The first category, checkpoint inhibitors, is where immunotherapy evangelists have had the most success. Bristol-Myers’s drug ipilimumab (Yervoy) falls into this camp, as a drug that inhibits a target called CTLA-4, which acts like a brake on the immune system. The drug, designed to release that brake and allow an immune attack on tumors, has shown an ability to help people live longer with melanoma. It has also been a commercial success, as the drug generated $706 million in worldwide sales in 2012, its first full year on the market, and saw 47 percent growth in the most recent quarter.
Bristol-Myers is following up on that success with an experimental drug called BMS-936558, which homes in on a target called PD-1. That drug showed some impressive ability to shrink tumors in a study of 240 patients released at last year’s American Society of Clinical Oncology meeting. One oncologist from Johns Hopkins, Julie Brahmer, told Bloomberg News at the time that PD-1 acts like an “invisibility cloak” tumors use to avoid an immune system attack.
Jounce’s scientific founders believe that there could be more of these sorts of cell checkpoint inhibitors, Pfeffer says. Yervoy and the anti-PD-1 drug are “the tip of the iceberg,” he says.
The second type of treatments on Jounce’s radar are co-stimulatory molecules. If checkpoint inhibitors are drugs that release a brake on the immune system, then co-stimulatory molecules are ones that essentially push down on the immune system accelerator pedal.
Lastly, Jounce is concentrating on the tumor microenvironment, and which molecular switches might be involved in rendering tumors “open” for immune system surveillance and attack, and which ones make tumors “closed” off. Gajewski brings considerable expertise in that particular area of immunotherapy, Pfeffer says.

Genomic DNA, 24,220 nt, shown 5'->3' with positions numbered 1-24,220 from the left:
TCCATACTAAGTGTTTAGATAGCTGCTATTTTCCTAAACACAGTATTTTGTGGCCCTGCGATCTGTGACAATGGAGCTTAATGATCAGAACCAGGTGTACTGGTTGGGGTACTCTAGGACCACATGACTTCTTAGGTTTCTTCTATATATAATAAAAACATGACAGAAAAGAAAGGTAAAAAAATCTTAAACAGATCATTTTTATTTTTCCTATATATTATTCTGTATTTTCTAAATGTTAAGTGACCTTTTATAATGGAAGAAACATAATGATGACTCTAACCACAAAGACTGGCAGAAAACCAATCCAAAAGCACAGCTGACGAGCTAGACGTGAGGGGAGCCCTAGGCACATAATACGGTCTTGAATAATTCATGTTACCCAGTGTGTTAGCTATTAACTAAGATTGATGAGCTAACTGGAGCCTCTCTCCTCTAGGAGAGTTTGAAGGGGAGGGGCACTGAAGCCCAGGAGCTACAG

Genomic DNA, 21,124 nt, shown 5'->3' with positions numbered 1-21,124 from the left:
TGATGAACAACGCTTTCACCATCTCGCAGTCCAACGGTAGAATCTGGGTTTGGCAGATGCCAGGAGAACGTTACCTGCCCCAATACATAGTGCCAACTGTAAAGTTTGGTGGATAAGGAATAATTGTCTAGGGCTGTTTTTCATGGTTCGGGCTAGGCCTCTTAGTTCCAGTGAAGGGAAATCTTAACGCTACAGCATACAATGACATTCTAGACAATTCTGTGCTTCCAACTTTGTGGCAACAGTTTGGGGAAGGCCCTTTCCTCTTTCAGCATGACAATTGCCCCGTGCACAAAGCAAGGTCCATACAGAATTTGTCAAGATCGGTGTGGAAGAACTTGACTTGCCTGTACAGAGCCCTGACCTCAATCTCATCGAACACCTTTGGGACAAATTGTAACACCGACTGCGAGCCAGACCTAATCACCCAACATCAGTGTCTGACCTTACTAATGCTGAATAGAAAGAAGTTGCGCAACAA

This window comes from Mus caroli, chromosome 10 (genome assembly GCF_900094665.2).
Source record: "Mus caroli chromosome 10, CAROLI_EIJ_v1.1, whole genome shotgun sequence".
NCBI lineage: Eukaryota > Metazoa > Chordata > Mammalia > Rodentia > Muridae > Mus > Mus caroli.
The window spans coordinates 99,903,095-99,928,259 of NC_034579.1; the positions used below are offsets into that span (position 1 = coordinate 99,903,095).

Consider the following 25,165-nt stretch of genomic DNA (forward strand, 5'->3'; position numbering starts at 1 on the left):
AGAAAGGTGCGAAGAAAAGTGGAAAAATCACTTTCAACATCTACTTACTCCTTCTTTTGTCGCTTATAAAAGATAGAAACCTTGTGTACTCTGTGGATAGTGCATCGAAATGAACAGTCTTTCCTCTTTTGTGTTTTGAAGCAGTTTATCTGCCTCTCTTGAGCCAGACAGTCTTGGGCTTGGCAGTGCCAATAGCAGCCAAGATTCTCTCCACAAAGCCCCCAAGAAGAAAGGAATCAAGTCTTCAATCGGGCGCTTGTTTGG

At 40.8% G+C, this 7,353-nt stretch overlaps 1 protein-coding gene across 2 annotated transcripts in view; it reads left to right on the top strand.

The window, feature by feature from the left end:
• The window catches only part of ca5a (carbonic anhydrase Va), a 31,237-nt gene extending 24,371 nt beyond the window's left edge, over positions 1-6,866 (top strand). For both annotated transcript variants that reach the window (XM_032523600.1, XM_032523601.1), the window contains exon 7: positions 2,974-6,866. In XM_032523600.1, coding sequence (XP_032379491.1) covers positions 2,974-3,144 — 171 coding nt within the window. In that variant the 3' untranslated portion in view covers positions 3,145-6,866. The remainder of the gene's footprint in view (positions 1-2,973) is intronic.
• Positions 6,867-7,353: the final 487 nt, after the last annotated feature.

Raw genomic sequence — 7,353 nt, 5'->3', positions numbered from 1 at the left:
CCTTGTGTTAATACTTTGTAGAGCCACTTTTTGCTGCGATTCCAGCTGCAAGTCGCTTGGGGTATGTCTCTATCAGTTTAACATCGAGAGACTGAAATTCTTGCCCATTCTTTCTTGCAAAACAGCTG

The work here is at very early stages by biotech industry standards. Jounce has obtained, and is in the process of obtaining, licenses to develop technology from the institutions where its scientific founders work. The company has just under 10 employees, and will now set out to build up a bigger team of people with expertise in tumor immunology, antibody drug discovery, translational science, and early drug development, Pfeffer says.
There are lots of competitors seeking to build expertise in various aspects of what Jounce is trying to do. Bristol-Myers Squibb is the “big gorilla” in the field, and Merck has an immunotherapy molecule as well, Pfeffer says. Other smaller players in the field include Seattle-based Oncothyreon (NASDAQ: ONTY), Denmark-based Bavarian Nordic, and Seattle-based VentiRx Pharmaceuticals, which recently struck a partnership with Celgene (NASDAQ: CELG).
For those willing to stretch the definition of immunotherapy a bit, you can also consider standard antibody drugs like Genentech’s trasztuzumab (Herceptin) and rituximab (Rituxan) as members of the class, because scientists know they tend to work in part through antibody-dependent cellular cytotoxicity (ADCC) which essentially means the drug stimulates an immune response to tumors.
What’s different about Jounce, Pfeffer says, is that it’s attempting to cast a wide net around a variety of technologies and approaches, rather than bet the farm on just one drug or biological target. By casting a wide net, Jounce could be attractive to partners from its early days. Even before the company issued its first announcement that it was in business, Jounce got a number of inquiries from people who want to talk about collaborating, Pfeffer says.
“What’s exciting to me, as business development professional for 20 years, is the amount of inbound interest from larger companies interested in the space. It’s really been off the charts, even before we launch the company,” Pfeffer says. He adds: “There are a lot of small companies out there, and big companies out there. But what folks are doing today is the tip of the iceberg, and there’s plenty of opportunity.”